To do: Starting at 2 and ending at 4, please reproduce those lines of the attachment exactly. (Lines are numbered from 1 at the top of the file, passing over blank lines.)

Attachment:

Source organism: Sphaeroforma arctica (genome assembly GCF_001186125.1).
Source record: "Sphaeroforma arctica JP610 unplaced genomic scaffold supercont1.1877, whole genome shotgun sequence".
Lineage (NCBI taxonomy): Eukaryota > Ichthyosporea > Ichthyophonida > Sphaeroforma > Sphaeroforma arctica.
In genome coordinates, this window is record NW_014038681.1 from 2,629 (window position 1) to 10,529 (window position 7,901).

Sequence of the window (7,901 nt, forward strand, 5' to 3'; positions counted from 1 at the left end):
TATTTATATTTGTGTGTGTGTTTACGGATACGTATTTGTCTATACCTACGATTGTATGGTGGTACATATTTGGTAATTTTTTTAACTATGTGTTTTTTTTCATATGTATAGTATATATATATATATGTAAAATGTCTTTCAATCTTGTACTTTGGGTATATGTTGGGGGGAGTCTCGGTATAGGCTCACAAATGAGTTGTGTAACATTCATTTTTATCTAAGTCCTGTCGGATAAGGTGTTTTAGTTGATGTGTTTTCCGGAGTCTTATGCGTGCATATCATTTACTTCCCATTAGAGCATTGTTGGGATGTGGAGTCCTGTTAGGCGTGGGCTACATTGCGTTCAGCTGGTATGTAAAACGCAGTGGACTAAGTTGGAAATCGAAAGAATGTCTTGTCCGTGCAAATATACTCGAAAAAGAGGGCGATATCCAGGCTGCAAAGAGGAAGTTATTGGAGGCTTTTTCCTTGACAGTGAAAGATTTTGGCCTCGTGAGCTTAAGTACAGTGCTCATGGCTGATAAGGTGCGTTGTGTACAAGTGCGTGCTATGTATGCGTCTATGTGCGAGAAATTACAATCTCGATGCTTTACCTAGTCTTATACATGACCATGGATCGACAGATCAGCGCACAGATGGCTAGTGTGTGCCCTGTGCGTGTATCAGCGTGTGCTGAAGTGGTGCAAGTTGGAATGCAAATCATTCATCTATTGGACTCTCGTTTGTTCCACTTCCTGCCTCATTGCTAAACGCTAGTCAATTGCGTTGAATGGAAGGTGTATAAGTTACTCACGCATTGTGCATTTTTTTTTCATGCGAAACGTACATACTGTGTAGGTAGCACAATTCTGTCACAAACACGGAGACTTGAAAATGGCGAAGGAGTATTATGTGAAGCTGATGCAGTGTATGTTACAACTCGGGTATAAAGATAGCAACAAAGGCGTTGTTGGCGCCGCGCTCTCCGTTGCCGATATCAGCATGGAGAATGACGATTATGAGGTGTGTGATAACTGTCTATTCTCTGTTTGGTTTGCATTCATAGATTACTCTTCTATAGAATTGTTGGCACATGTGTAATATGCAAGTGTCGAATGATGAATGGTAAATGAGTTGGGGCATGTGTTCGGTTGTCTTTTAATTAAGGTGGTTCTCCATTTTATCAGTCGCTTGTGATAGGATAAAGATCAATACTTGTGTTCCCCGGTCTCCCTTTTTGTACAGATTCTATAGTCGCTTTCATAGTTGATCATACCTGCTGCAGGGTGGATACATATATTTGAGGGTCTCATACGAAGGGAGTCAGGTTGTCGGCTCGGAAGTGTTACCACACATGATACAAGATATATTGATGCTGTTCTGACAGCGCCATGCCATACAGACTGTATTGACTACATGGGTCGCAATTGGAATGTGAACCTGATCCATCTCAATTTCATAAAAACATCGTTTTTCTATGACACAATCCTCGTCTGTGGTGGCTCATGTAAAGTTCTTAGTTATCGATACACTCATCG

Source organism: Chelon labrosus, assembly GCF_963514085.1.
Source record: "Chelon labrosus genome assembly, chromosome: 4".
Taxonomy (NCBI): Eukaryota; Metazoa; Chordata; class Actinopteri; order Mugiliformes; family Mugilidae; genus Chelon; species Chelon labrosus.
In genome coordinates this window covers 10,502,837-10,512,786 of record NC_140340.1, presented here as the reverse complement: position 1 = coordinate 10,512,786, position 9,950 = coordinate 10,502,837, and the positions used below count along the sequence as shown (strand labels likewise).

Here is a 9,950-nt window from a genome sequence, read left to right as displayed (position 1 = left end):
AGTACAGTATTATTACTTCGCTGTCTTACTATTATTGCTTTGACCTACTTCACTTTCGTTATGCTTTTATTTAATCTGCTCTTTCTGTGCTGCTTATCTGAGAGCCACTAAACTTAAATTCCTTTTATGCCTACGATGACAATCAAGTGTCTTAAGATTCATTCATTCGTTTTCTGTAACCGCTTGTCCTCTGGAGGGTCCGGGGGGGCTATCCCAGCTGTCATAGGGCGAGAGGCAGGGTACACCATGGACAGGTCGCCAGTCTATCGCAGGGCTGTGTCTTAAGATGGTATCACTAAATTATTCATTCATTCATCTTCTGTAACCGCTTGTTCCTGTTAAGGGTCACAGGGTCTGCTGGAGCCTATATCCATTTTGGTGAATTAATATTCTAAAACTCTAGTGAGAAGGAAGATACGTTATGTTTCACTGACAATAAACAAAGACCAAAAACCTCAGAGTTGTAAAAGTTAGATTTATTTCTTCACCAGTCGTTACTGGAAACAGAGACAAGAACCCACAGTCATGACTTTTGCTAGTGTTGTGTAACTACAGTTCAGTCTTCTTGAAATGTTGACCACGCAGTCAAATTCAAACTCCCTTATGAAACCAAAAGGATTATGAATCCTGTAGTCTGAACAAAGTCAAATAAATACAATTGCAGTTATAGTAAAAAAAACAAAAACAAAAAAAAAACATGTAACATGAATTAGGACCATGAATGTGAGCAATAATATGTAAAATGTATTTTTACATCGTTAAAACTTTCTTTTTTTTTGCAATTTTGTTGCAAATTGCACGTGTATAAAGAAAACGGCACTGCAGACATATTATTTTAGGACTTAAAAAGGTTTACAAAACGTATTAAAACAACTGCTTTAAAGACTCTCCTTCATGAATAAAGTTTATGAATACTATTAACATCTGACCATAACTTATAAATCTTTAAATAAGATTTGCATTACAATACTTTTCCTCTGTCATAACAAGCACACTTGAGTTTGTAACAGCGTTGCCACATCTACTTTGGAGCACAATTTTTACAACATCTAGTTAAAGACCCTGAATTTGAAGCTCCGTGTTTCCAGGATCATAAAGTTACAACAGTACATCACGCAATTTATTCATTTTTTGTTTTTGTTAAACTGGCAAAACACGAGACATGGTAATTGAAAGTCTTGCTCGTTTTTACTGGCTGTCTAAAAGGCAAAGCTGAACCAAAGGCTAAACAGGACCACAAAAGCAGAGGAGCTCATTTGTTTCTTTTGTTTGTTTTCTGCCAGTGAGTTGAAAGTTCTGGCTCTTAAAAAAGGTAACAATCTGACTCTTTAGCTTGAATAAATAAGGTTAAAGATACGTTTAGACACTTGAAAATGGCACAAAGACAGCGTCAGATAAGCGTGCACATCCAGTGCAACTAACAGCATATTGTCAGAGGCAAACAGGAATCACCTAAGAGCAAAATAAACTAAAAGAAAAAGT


Source record: "Sphaeroforma arctica JP610 unplaced genomic scaffold supercont1.1877, whole genome shotgun sequence".
Lineage (NCBI taxonomy): Eukaryota > Ichthyosporea > Ichthyophonida > Sphaeroforma > Sphaeroforma arctica.
In genome coordinates, this window is record NW_014038681.1 from 2,629 (window position 1) to 10,529 (window position 7,901).